How to Ask an Employer for a Job Opening

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Tough economic times call for bold job-hunting moves. While it may have once been possible to score a job by idly scanning the classifieds and showing up for the occasional interview, today’s tight market requires ever-increasing diligence and motivation on the part of potential employees. Learn how to take matters into your own hands by asking an employer for a job opening. There’s a fine line between confident pursuit and pesky aggression, so proceed with caution.

Visit the company website or storefront location prior to asking employers for a job opening if you’re cold calling. The cold-call approach still requires research so that asking an employer for a job opening represents an informed, calculated decision rather than a casual, ill-considered move. Through your reading, learn the name of the human resources director or top-level manager. When calling to ask about job openings, briefly state your background, your specific reason for wanting to work for the company and what you’ll be able to contribute to the company’s overall success.

Write a carefully considered cover letter to potential employers requesting an interview for potential job openings. If there are no listed job openings, request an informational interview to make initial contact and learn about the company. Your cover letter should focus on your positive professional attributes, what you bring to the table and your stated desire to fulfill a specific role within the company.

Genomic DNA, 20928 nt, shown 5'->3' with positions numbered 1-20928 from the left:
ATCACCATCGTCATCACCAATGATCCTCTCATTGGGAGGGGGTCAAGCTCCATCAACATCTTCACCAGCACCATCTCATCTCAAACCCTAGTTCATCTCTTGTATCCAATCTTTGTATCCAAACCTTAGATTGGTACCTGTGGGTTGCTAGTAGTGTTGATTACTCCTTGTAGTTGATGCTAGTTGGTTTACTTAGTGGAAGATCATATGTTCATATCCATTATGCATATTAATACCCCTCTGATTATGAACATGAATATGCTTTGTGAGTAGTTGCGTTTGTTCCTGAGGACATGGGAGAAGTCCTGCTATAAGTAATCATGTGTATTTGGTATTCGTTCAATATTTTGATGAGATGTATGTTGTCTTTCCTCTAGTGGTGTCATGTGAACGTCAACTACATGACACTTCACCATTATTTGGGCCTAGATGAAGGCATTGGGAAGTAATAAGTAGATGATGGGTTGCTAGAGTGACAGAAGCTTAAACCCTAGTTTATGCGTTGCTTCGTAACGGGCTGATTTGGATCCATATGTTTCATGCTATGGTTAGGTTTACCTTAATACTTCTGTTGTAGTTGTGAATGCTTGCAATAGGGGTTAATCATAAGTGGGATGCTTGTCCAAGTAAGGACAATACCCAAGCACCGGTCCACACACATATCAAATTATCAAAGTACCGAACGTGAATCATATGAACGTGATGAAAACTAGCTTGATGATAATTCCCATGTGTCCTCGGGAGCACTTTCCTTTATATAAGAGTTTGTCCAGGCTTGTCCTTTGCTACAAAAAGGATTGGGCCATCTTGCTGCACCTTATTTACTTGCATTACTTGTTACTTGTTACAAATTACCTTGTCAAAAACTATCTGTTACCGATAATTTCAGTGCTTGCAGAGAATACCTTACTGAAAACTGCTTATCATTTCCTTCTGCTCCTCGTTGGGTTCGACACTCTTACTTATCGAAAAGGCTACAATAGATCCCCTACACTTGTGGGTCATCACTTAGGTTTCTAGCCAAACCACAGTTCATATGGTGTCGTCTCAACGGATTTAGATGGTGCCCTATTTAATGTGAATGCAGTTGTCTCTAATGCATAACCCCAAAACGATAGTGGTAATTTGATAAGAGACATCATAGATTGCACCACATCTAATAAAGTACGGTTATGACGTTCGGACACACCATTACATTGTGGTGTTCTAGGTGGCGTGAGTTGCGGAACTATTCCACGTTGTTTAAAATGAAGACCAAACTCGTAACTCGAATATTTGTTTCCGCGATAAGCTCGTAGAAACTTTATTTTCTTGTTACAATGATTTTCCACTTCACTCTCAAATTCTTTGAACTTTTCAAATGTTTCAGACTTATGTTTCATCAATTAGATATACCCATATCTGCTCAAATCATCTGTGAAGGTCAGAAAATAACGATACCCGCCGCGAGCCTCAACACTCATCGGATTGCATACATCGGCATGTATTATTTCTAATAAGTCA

Avoid voicemail shut-downs when asking an employer for a job opening by including a statement in your message that it's not necessary for him or her to call you back. You'll call back instead within a given time frame. This avoids annoying phone tag and minimizes the chances that your perfect prospective employer will call while you're doing something that can't be interrupted.

Tips

  • Save all discussion of salary, schedule and benefits until later in the game when asking an employer for a job opening. Your initial strategy should be to present yourself as readily available and eager to begin. Negotiations can take place later.

    If you’re interested in asking a current employer for a job opening (for example, a transfer to another department or job position that would involve a promotion) send a brief email stating that you’d like to arrange a private, five-minute conversation to make your case for the job. Suggesting a time limit lets your employer know that you consider his or her time valuable and that you feel confident in your ability to make a succinct argument for consideration.

References

About the Author

Morgan Rush is a California journalist specializing in news, business writing, fitness and travel. He's written for numerous publications at the national, state and local level, including newspapers, magazines and websites. Rush holds a Bachelor of Arts from the University of California, San Diego.

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